The alphabet is very phonetic and quite consistent.  A Korean speaker encountering a new word in that alphabet has no problem figuring out how to pronounce it, and going the other way, can usually spell it correctly if he hears it pronounced properly.

At the time I learned this (50 years ago), I marveled at the Korean's ingenuity at coming up with and maintaining such a system, and never even considered the flaw in my reasoning.

The consistency I worshiped then was (and had to be) the product of a very insular society.

Our English (especially American English) gets enriched from every other language on the planet (literally hundreds), many of whom use the same Roman alphabet we do but in their own wonderful and mysterious ways, giving us this anarchy in which a word is often impossible to know how to pronounce without seeing it in context.

Yes, a system that can conjure up something like "ough" to be part of our words may truly rate an "Oh My God!!!"

But, consistency is highly overrated. Probably terrific for robots and ants. I'd like to think that we are a bit more flexible than that.

Considering the enrichment of our language (and so much else) by those contributions from others, I wouldn't have it any other way.

Sunday, January 22, 2012

God D*MM*T, Ann!!! ...

... I put you in my blogroll (and will probably keep you there as long as you have that picture of yourself on your page).  I even linked to a recent post of yours about Mitt Romney (as "reminding me of why I put you in my blogroll in the first place").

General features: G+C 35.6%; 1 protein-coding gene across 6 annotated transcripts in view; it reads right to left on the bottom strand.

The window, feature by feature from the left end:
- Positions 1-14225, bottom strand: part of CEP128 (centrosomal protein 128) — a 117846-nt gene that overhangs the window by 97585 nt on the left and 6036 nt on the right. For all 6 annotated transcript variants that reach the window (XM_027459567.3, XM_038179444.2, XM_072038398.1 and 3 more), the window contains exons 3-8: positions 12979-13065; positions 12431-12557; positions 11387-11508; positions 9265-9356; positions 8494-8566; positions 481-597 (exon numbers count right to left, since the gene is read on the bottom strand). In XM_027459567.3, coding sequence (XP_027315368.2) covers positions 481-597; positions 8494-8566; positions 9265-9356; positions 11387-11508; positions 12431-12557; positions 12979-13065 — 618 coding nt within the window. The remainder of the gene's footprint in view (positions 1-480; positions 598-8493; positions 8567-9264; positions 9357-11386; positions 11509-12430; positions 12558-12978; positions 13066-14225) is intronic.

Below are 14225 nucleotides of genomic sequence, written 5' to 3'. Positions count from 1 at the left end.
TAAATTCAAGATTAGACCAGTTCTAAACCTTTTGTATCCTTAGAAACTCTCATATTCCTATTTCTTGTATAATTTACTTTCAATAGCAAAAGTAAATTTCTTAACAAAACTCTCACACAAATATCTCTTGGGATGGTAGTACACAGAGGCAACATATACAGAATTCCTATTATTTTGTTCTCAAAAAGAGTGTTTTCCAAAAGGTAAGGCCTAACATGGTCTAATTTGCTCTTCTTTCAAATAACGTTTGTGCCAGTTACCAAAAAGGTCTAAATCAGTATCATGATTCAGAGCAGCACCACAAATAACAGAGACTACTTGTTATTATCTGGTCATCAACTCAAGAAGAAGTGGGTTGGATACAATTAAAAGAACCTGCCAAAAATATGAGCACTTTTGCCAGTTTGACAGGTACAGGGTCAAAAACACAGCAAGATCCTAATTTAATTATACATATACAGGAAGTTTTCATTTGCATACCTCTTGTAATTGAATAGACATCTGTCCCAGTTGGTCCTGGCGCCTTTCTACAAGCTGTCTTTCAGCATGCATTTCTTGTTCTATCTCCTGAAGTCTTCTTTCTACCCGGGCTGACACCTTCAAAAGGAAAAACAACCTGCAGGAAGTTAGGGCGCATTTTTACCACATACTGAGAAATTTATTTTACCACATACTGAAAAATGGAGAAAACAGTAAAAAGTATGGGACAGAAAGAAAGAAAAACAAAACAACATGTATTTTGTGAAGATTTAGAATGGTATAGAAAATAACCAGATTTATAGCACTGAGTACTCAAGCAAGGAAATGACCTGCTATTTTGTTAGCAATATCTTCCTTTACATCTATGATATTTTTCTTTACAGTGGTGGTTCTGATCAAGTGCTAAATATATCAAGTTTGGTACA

And then you pull this crap ...
Ann Coulter Insults Tea Party & South Carolina After Newt Wins: “I Think South Carolina Is Going Back To Their Democratic Roots”

G. Wolf (of Wolf Howling ) was right when he wrote (in a comment to that post of mine, covering the possibility of Romney getting the nomination because of your attacks) ...

After what Coulter has done to Gingrich, I've pretty much written her off of my Christmas card list. Her attack on him was disingenuous in many ways.

Indeed, if you've noted my lack of posting on the primaries at this point, it is because I am so mad at what the NRO and so many of the rightwing pundits - Coulter included - have done to Gingrich. It is disgusting and appalling. Were the election to be held today, I would sit it out. I won't by November, but it will strictly be a vote against Obama.